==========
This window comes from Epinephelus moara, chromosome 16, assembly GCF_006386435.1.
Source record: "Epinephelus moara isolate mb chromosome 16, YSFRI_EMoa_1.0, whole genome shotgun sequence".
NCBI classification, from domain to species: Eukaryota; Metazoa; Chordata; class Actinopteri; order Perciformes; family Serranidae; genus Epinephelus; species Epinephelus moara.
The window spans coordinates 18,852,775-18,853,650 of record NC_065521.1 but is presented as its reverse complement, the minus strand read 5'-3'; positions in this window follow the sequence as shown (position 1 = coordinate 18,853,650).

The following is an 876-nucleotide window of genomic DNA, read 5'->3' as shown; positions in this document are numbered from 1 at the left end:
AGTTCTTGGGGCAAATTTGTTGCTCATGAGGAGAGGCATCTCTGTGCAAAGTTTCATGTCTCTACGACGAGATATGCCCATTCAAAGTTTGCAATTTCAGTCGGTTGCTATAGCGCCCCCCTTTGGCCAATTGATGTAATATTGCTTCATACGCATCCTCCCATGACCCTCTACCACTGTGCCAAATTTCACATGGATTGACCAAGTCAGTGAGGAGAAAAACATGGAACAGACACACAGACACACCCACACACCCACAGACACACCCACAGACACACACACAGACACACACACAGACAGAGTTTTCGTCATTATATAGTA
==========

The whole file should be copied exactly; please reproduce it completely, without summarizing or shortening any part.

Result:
This window comes from Epinephelus moara, chromosome 16, assembly GCF_006386435.1.
Source record: "Epinephelus moara isolate mb chromosome 16, YSFRI_EMoa_1.0, whole genome shotgun sequence".
NCBI classification, from domain to species: Eukaryota; Metazoa; Chordata; class Actinopteri; order Perciformes; family Serranidae; genus Epinephelus; species Epinephelus moara.
The window spans coordinates 18,852,775-18,853,650 of record NC_065521.1 but is presented as its reverse complement, the minus strand read 5'-3'; positions in this window follow the sequence as shown (position 1 = coordinate 18,853,650).

The following is an 876-nucleotide window of genomic DNA, read 5'->3' as shown; positions in this document are numbered from 1 at the left end:
AGTTCTTGGGGCAAATTTGTTGCTCATGAGGAGAGGCATCTCTGTGCAAAGTTTCATGTCTCTACGACGAGATATGCCCATTCAAAGTTTGCAATTTCAGTCGGTTGCTATAGCGCCCCCCTTTGGCCAATTGATGTAATATTGCTTCATACGCATCCTCCCATGACCCTCTACCACTGTGCCAAATTTCACATGGATTGACCAAGTCAGTGAGGAGAAAAACATGGAACAGACACACAGACACACCCACACACCCACAGACACACCCACAGACACACACACAGACACACACACAGACAGAGTTTTCGTCATTATATAGTA